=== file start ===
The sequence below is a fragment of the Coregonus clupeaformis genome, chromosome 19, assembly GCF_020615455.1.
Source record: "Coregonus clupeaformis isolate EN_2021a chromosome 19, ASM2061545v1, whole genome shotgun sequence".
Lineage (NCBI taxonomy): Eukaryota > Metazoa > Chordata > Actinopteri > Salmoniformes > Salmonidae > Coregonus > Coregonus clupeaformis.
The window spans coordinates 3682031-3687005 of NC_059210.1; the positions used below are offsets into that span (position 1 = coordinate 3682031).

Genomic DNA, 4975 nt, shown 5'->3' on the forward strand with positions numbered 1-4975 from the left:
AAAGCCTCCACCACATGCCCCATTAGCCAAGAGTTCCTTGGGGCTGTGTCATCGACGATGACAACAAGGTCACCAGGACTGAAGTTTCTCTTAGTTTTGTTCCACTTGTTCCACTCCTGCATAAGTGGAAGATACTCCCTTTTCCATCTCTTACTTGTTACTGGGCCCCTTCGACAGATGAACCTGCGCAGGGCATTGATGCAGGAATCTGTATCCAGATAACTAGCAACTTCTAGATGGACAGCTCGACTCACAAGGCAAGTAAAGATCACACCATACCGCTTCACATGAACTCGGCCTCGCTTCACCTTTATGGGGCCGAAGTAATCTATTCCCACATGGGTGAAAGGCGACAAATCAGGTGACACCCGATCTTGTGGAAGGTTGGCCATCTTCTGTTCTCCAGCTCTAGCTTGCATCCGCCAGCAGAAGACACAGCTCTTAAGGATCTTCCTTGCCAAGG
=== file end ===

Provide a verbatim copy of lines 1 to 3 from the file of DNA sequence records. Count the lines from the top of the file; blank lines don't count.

The sequence below is a fragment of the Coregonus clupeaformis genome, chromosome 19, assembly GCF_020615455.1.
Source record: "Coregonus clupeaformis isolate EN_2021a chromosome 19, ASM2061545v1, whole genome shotgun sequence".
Lineage (NCBI taxonomy): Eukaryota > Metazoa > Chordata > Actinopteri > Salmoniformes > Salmonidae > Coregonus > Coregonus clupeaformis.